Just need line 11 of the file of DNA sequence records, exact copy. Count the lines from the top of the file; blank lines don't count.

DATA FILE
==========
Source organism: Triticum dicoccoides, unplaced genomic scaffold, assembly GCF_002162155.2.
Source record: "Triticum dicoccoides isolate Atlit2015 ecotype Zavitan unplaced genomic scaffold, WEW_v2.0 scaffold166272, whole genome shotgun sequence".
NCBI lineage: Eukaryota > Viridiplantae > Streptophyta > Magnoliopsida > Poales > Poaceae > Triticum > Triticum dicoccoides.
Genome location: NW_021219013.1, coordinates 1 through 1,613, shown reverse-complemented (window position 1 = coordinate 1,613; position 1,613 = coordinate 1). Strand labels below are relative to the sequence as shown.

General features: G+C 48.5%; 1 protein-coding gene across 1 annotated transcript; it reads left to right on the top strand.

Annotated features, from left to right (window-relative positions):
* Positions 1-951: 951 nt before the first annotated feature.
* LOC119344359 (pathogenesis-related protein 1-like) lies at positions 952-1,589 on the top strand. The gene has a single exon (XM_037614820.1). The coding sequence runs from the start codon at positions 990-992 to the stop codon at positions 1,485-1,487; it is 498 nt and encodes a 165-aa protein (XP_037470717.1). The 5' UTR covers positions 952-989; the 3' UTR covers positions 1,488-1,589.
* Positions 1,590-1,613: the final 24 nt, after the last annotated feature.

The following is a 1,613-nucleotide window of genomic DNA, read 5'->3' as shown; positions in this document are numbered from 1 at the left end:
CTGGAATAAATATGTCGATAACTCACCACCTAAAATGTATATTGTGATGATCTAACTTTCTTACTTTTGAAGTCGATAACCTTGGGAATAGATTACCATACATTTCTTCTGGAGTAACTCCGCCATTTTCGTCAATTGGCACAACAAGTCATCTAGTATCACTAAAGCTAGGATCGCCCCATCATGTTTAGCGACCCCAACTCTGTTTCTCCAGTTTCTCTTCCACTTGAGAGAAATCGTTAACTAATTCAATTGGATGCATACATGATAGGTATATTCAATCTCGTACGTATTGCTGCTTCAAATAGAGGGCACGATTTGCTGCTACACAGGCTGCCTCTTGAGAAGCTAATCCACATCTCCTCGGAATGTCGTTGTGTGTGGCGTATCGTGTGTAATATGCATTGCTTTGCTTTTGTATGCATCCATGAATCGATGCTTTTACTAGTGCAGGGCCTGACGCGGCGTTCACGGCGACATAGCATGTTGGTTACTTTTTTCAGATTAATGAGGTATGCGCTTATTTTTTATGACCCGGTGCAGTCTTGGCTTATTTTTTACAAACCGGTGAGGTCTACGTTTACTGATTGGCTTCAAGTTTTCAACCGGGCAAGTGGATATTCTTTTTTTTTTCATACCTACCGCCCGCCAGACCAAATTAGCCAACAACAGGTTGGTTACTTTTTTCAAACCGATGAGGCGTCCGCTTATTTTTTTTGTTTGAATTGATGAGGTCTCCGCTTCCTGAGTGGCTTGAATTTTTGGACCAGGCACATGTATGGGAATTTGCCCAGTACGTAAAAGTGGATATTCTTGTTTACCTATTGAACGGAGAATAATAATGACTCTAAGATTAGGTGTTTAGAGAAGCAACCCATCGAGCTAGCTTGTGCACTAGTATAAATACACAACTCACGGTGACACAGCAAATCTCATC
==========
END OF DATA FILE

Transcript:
CTGGAATAAATATGTCGATAACTCACCACCTAAAATGTATATTGTGATGATCTAACTTTCTTACTTTTGAAGTCGATAACCTTGGGAATAGATTACCATACATTTCTTCTGGAGTAACTCCGCCATTTTCGTCAATTGGCACAACAAGTCATCTAGTATCACTAAAGCTAGGATCGCCCCATCATGTTTAGCGACCCCAACTCTGTTTCTCCAGTTTCTCTTCCACTTGAGAGAAATCGTTAACTAATTCAATTGGATGCATACATGATAGGTATATTCAATCTCGTACGTATTGCTGCTTCAAATAGAGGGCACGATTTGCTGCTACACAGGCTGCCTCTTGAGAAGCTAATCCACATCTCCTCGGAATGTCGTTGTGTGTGGCGTATCGTGTGTAATATGCATTGCTTTGCTTTTGTATGCATCCATGAATCGATGCTTTTACTAGTGCAGGGCCTGACGCGGCGTTCACGGCGACATAGCATGTTGGTTACTTTTTTCAGATTAATGAGGTATGCGCTTATTTTTTATGACCCGGTGCAGTCTTGGCTTATTTTTTACAAACCGGTGAGGTCTACGTTTACTGATTGGCTTCAAGTTTTCAACCGGGCAAGTGGATATTCTTTTTTTTTTCATACCTACCGCCCGCCAGACCAAATTAGCCAACAACAGGTTGGTTACTTTTTTCAAACCGATGAGGCGTCCGCTTATTTTTTTTGTTTGAATTGATGAGGTCTCCGCTTCCTGAGTGGCTTGAATTTTTGGACCAGGCACATGTATGGGAATTTGCCCAGTACGTAAAAGTGGATATTCTTGTTTACCTATTGAACGGAGAATAATAATGACTCTAAGATTAGGTGTTTAGAGAAGCAACCCATCGAGCTAGCTTGTGCACTAGTATAAATACACAACTCACGGTGACACAGCAAATCTCATC